The Creative Distinctive

You (as in all of you, as in mankind) are different than the animals. While we humanize many animals, and we marvel at their ability to mimic us and their instinct to interact with us socially, there is still one major difference between you and the beasts of the field. YOU are created in God’s image. Animals aren’t. So, what’s the big deal about that?

When you think about it, we humans are very image oriented. Primitive man worshipped images to the extent that God forbade such foolishness specifically in the Ten Commandments. We spend a lot of thought and effort building or repairing our SELF image. At work they once gave all of us a copy of Marianne Williamson’s well-known quote about how we view ourselves:

What Were You Created to Do?

“Our deepest fear is not that we are inadequate. Our deepest fear is that we are powerful beyond measure. It is our light, not our darkness that most frightens us. We ask ourselves, Who am I to be brilliant, gorgeous, talented, fabulous? Actually, who are you not to be? You are a child of God. Your playing small does not serve the world.

There is nothing enlightened about shrinking so that other people won’t feel insecure around you. We are all meant to shine, as children do. We were born to make manifest the glory of God that is within us. It’s not just in some of us; it’s in everyone. And as we let our own light shine, we unconsciously give other people permission to do the same. As we are liberated from our own fear, our presence automatically liberates others.”

Her words nibble around the edges of Genesis 1:27, but in a sense they fall short. They rightly encourage us to believe in ourselves because we are God’s children, but they limit us to the mere human part of our potential.

image reflection

Technically, an image does whatever the original does. It copies the characteristics of the original, and it is an exact reflection, having all of the appearance and likeness of the source. Therefore, as beings created in the image of God, we should reflect His nature, His character, and His characteristics. (Much like a mirror’s image reflects the real thing before it.)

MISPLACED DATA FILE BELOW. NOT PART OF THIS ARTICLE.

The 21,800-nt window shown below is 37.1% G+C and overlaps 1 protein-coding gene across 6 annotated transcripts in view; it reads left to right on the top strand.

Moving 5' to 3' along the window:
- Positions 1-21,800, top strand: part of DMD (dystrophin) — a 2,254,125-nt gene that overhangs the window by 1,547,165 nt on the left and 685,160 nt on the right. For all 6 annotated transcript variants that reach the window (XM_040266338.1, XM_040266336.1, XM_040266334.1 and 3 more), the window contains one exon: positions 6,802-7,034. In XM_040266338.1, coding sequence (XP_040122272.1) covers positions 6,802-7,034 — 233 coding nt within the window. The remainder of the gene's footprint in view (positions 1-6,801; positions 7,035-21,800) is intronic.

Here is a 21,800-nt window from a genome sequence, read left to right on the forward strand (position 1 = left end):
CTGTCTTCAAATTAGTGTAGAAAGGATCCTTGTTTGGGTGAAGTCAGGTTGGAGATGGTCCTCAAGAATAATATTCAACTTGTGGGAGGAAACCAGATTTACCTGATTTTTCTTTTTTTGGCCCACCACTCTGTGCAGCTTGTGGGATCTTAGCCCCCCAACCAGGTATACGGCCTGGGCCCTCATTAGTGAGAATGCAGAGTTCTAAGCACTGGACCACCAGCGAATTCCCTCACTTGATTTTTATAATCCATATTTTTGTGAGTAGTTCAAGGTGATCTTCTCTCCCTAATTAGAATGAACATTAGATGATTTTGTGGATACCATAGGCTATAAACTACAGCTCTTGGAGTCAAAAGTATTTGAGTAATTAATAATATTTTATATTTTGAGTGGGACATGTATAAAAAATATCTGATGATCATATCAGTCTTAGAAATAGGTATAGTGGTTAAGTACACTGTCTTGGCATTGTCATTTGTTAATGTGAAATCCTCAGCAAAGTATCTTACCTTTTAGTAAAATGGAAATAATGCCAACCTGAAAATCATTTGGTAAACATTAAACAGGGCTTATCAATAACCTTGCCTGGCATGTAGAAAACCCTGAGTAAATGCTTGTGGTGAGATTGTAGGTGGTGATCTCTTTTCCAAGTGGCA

The Godly Distinctive

As beings made in the image of God, we possess some evident characteristics that influence our longings and behavior. We have a love for beauty and an appreciation for creativity. We have a hunger for love and relationship. As humans, we are emotional, passionate beings who understand morality and aspire to wisdom and completion. We have many facets of God’s character reflected in our own.

The Earthly Distinctive

But even though mankind was created in the image of the Father, things have changed. Man fell in sin and became captive to sinful impulses in a fallen world. The fallen world in turn distorts and clouds our understanding of God’s holiness and character. It’s sometimes hard to see God’s image in the actions and behavior of those around us (in fact we are selfish ourselves) and we feel distanced and separated from a Holy God. We all know from experience it is certainly possible to live much of your life without ever really reflecting the God-like qualities that reside in you.

So do some quick evaluation. Since this is about being an IMAGE, take a look at yourself in the mirror. You will see yourself looking back at you, and according to the Bible you are looking at someone made in the image of God.
What are some things about you that make you believe it’s true?
What are some things about you that make you think it’s not?
Don’t worry about your self-image. Enjoy being made in His. Reflect on THAT.

Imagine This

Life is not a practice or a scrimmage;
It’s more than building up a fallen image.
It’s not about what we project,
Or some illusion we protect,
Or our respect or disrespect,
But more about who we reflect!
Of all the animal kingdom, man
Alone of all the species, can
Engage in spirituality, and reflect on immortality
While he practices morality as a part of his reality.

Just go look into the mirror;
Look intently, see it clearer,
Reflection of the Trinity that stretches to infinity,
Defined by what the Bible stated
About the way you were created.
Don’t serve the world by playing small,
Or listen to the doubter’s call;
Let passion and His love enthrall,
And reflect the One who made us all.

To buy my latest book, Real People, Real Christmas: Thirty-one Days Discovering the Hidden Treasures of the Christmas Story, go here: https://www.amazon.com/gp/product/1729034918/ref=oh_aui_detailpage_o00_s00?ie=UTF8&psc=1
For Slaying Giants: Thirty Days with David, go here: https://www.amazon.com/Slaying-Giants-Thirty-Devotions-Ordinary/dp/172568327X/ref=sr_1_1?ie=UTF8&qid=1535814431&sr=8-1&keywords=Slaying+Giants%3A+Thirty+Days+With+David
To buy my book, Beggar’s Bread, go here: https://www.amazon.com/Beggars-Bread-Devotions-Ordinary-Guy/dp/1535457392/ref=sr_1_1?ie=UTF8&qid=1473336800&sr=8-1&keywords=Beggar%27s+Bread

The Best Thing About the Past is That It’s Really a Present

the past on a cycle

If there is anything to be learned from history, it’s that we should learn from the past. George Santayana famously said, “Men who do not learn from history are doomed to repeat it.” So history can be educational, but there is another observation about the past that we should remember: we can’t live there…